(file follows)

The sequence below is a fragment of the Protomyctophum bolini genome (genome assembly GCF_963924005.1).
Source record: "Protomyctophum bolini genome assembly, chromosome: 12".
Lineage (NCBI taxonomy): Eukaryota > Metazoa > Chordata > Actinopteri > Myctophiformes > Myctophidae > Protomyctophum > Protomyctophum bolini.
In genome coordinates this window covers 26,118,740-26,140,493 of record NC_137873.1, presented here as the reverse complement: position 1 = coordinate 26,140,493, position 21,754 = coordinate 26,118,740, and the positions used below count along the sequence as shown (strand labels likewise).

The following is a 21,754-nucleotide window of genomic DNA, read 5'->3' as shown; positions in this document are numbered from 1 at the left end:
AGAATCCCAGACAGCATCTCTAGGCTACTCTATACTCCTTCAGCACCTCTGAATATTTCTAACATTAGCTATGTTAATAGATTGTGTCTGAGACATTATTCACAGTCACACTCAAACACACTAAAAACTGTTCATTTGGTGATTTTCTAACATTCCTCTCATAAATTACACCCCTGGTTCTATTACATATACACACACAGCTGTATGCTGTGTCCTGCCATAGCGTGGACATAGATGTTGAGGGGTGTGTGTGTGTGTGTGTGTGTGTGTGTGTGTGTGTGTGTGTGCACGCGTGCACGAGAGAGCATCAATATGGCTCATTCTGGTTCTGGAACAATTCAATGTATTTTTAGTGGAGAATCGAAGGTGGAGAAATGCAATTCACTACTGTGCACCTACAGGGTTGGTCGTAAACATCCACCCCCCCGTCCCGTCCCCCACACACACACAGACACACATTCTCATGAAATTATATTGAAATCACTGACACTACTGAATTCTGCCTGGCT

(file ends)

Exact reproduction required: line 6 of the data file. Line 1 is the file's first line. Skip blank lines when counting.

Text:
AGAATCCCAGACAGCATCTCTAGGCTACTCTATACTCCTTCAGCACCTCTGAATATTTCTAACATTAGCTATGTTAATAGATTGTGTCTGAGACATTATTCACAGTCACACTCAAACACACTAAAAACTGTTCATTTGGTGATTTTCTAACATTCCTCTCATAAATTACACCCCTGGTTCTATTACATATACACACACAGCTGTATGCTGTGTCCTGCCATAGCGTGGACATAGATGTTGAGGGGTGTGTGTGTGTGTGTGTGTGTGTGTGTGTGTGTGTGTGTGTGCACGCGTGCACGAGAGAGCATCAATATGGCTCATTCTGGTTCTGGAACAATTCAATGTATTTTTAGTGGAGAATCGAAGGTGGAGAAATGCAATTCACTACTGTGCACCTACAGGGTTGGTCGTAAACATCCACCCCCCCGTCCCGTCCCCCACACACACACAGACACACATTCTCATGAAATTATATTGAAATCACTGACACTACTGAATTCTGCCTGGCT